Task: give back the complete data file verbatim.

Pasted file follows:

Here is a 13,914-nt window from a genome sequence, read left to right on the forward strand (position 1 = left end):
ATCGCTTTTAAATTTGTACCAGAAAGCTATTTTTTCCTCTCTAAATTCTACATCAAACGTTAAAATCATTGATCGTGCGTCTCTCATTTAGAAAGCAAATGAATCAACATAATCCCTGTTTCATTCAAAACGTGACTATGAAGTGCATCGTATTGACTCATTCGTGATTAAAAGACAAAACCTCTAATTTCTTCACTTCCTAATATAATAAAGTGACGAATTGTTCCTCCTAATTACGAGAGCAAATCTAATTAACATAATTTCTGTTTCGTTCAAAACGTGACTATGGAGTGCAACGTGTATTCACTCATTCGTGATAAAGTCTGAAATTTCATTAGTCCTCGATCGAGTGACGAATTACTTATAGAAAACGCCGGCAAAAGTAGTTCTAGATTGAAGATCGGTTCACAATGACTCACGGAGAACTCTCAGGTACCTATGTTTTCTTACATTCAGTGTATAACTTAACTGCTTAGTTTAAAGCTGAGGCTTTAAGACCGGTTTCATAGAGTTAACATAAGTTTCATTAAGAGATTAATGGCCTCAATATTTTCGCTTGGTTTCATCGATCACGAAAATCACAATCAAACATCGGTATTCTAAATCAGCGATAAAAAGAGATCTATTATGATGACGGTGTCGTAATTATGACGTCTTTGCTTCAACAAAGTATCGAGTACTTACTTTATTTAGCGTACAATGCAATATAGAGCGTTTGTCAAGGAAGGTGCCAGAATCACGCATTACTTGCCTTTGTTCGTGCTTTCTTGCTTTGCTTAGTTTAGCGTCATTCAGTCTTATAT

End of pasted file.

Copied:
Here is a 13,914-nt window from a genome sequence, read left to right on the forward strand (position 1 = left end):
ATCGCTTTTAAATTTGTACCAGAAAGCTATTTTTTCCTCTCTAAATTCTACATCAAACGTTAAAATCATTGATCGTGCGTCTCTCATTTAGAAAGCAAATGAATCAACATAATCCCTGTTTCATTCAAAACGTGACTATGAAGTGCATCGTATTGACTCATTCGTGATTAAAAGACAAAACCTCTAATTTCTTCACTTCCTAATATAATAAAGTGACGAATTGTTCCTCCTAATTACGAGAGCAAATCTAATTAACATAATTTCTGTTTCGTTCAAAACGTGACTATGGAGTGCAACGTGTATTCACTCATTCGTGATAAAGTCTGAAATTTCATTAGTCCTCGATCGAGTGACGAATTACTTATAGAAAACGCCGGCAAAAGTAGTTCTAGATTGAAGATCGGTTCACAATGACTCACGGAGAACTCTCAGGTACCTATGTTTTCTTACATTCAGTGTATAACTTAACTGCTTAGTTTAAAGCTGAGGCTTTAAGACCGGTTTCATAGAGTTAACATAAGTTTCATTAAGAGATTAATGGCCTCAATATTTTCGCTTGGTTTCATCGATCACGAAAATCACAATCAAACATCGGTATTCTAAATCAGCGATAAAAAGAGATCTATTATGATGACGGTGTCGTAATTATGACGTCTTTGCTTCAACAAAGTATCGAGTACTTACTTTATTTAGCGTACAATGCAATATAGAGCGTTTGTCAAGGAAGGTGCCAGAATCACGCATTACTTGCCTTTGTTCGTGCTTTCTTGCTTTGCTTAGTTTAGCGTCATTCAGTCTTATAT